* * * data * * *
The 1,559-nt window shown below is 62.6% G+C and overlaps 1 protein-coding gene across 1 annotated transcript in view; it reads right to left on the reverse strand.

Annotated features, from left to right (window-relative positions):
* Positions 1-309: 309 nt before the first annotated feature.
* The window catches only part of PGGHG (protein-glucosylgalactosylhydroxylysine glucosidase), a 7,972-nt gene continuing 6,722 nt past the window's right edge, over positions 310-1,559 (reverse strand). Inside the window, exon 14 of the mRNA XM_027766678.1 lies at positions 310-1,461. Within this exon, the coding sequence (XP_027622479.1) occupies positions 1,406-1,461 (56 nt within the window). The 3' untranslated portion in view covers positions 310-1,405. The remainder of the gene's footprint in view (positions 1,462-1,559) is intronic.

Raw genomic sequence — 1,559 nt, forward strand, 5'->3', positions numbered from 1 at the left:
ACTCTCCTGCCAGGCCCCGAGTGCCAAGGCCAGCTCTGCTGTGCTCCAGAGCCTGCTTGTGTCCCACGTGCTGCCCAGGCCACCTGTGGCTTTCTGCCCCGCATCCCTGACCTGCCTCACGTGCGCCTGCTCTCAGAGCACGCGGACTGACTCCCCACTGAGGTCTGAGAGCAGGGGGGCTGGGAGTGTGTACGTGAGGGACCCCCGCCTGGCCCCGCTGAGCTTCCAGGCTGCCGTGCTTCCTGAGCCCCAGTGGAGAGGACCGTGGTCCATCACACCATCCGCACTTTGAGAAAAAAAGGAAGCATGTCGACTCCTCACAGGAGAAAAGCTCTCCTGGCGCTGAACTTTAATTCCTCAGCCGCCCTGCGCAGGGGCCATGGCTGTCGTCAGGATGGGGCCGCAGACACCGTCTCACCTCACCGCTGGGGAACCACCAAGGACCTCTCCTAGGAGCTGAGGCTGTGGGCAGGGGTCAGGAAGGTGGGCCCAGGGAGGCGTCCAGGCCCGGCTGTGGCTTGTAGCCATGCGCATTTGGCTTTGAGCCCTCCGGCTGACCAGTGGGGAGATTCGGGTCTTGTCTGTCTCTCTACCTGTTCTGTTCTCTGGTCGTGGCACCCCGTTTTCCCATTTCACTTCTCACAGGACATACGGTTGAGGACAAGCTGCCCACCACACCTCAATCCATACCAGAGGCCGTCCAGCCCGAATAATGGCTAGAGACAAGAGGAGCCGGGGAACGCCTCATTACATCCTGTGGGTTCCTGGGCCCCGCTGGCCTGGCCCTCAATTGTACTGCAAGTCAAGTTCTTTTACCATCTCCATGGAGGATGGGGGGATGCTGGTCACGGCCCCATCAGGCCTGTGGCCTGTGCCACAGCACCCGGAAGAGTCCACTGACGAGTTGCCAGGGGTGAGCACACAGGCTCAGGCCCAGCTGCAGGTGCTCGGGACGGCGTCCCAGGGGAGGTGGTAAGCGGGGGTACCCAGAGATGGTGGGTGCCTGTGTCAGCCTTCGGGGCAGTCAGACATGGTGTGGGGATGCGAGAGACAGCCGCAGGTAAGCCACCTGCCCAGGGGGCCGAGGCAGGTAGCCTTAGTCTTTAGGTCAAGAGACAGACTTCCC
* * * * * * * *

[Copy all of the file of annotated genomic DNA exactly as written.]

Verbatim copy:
The 1,559-nt window shown below is 62.6% G+C and overlaps 1 protein-coding gene across 1 annotated transcript in view; it reads right to left on the reverse strand.

Annotated features, from left to right (window-relative positions):
* Positions 1-309: 309 nt before the first annotated feature.
* The window catches only part of PGGHG (protein-glucosylgalactosylhydroxylysine glucosidase), a 7,972-nt gene continuing 6,722 nt past the window's right edge, over positions 310-1,559 (reverse strand). Inside the window, exon 14 of the mRNA XM_027766678.1 lies at positions 310-1,461. Within this exon, the coding sequence (XP_027622479.1) occupies positions 1,406-1,461 (56 nt within the window). The 3' untranslated portion in view covers positions 310-1,405. The remainder of the gene's footprint in view (positions 1,462-1,559) is intronic.

Raw genomic sequence — 1,559 nt, forward strand, 5'->3', positions numbered from 1 at the left:
ACTCTCCTGCCAGGCCCCGAGTGCCAAGGCCAGCTCTGCTGTGCTCCAGAGCCTGCTTGTGTCCCACGTGCTGCCCAGGCCACCTGTGGCTTTCTGCCCCGCATCCCTGACCTGCCTCACGTGCGCCTGCTCTCAGAGCACGCGGACTGACTCCCCACTGAGGTCTGAGAGCAGGGGGGCTGGGAGTGTGTACGTGAGGGACCCCCGCCTGGCCCCGCTGAGCTTCCAGGCTGCCGTGCTTCCTGAGCCCCAGTGGAGAGGACCGTGGTCCATCACACCATCCGCACTTTGAGAAAAAAAGGAAGCATGTCGACTCCTCACAGGAGAAAAGCTCTCCTGGCGCTGAACTTTAATTCCTCAGCCGCCCTGCGCAGGGGCCATGGCTGTCGTCAGGATGGGGCCGCAGACACCGTCTCACCTCACCGCTGGGGAACCACCAAGGACCTCTCCTAGGAGCTGAGGCTGTGGGCAGGGGTCAGGAAGGTGGGCCCAGGGAGGCGTCCAGGCCCGGCTGTGGCTTGTAGCCATGCGCATTTGGCTTTGAGCCCTCCGGCTGACCAGTGGGGAGATTCGGGTCTTGTCTGTCTCTCTACCTGTTCTGTTCTCTGGTCGTGGCACCCCGTTTTCCCATTTCACTTCTCACAGGACATACGGTTGAGGACAAGCTGCCCACCACACCTCAATCCATACCAGAGGCCGTCCAGCCCGAATAATGGCTAGAGACAAGAGGAGCCGGGGAACGCCTCATTACATCCTGTGGGTTCCTGGGCCCCGCTGGCCTGGCCCTCAATTGTACTGCAAGTCAAGTTCTTTTACCATCTCCATGGAGGATGGGGGGATGCTGGTCACGGCCCCATCAGGCCTGTGGCCTGTGCCACAGCACCCGGAAGAGTCCACTGACGAGTTGCCAGGGGTGAGCACACAGGCTCAGGCCCAGCTGCAGGTGCTCGGGACGGCGTCCCAGGGGAGGTGGTAAGCGGGGGTACCCAGAGATGGTGGGTGCCTGTGTCAGCCTTCGGGGCAGTCAGACATGGTGTGGGGATGCGAGAGACAGCCGCAGGTAAGCCACCTGCCCAGGGGGCCGAGGCAGGTAGCCTTAGTCTTTAGGTCAAGAGACAGACTTCCC